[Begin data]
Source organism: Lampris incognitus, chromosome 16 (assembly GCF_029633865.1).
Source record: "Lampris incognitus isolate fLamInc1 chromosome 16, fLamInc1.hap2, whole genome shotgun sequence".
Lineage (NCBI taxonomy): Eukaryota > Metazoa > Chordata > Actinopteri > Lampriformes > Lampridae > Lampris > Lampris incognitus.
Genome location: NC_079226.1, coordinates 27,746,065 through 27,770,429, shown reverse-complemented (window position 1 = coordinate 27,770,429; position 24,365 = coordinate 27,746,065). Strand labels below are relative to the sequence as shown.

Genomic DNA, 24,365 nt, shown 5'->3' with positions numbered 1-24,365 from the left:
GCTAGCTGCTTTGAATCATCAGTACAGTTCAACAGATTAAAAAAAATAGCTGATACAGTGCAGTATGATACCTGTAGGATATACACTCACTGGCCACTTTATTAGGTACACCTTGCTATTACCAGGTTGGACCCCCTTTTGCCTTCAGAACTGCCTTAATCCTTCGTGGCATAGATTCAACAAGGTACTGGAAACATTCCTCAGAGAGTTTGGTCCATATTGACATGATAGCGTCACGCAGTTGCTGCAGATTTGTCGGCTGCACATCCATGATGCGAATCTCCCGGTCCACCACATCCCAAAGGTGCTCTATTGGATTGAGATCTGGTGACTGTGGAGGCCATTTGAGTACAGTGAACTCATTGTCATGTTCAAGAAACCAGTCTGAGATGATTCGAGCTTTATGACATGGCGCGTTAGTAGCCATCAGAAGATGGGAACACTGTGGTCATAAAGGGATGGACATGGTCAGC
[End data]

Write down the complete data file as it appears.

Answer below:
Source organism: Lampris incognitus, chromosome 16 (assembly GCF_029633865.1).
Source record: "Lampris incognitus isolate fLamInc1 chromosome 16, fLamInc1.hap2, whole genome shotgun sequence".
Lineage (NCBI taxonomy): Eukaryota > Metazoa > Chordata > Actinopteri > Lampriformes > Lampridae > Lampris > Lampris incognitus.
Genome location: NC_079226.1, coordinates 27,746,065 through 27,770,429, shown reverse-complemented (window position 1 = coordinate 27,770,429; position 24,365 = coordinate 27,746,065). Strand labels below are relative to the sequence as shown.

Genomic DNA, 24,365 nt, shown 5'->3' with positions numbered 1-24,365 from the left:
GCTAGCTGCTTTGAATCATCAGTACAGTTCAACAGATTAAAAAAAATAGCTGATACAGTGCAGTATGATACCTGTAGGATATACACTCACTGGCCACTTTATTAGGTACACCTTGCTATTACCAGGTTGGACCCCCTTTTGCCTTCAGAACTGCCTTAATCCTTCGTGGCATAGATTCAACAAGGTACTGGAAACATTCCTCAGAGAGTTTGGTCCATATTGACATGATAGCGTCACGCAGTTGCTGCAGATTTGTCGGCTGCACATCCATGATGCGAATCTCCCGGTCCACCACATCCCAAAGGTGCTCTATTGGATTGAGATCTGGTGACTGTGGAGGCCATTTGAGTACAGTGAACTCATTGTCATGTTCAAGAAACCAGTCTGAGATGATTCGAGCTTTATGACATGGCGCGTTAGTAGCCATCAGAAGATGGGAACACTGTGGTCATAAAGGGATGGACATGGTCAGC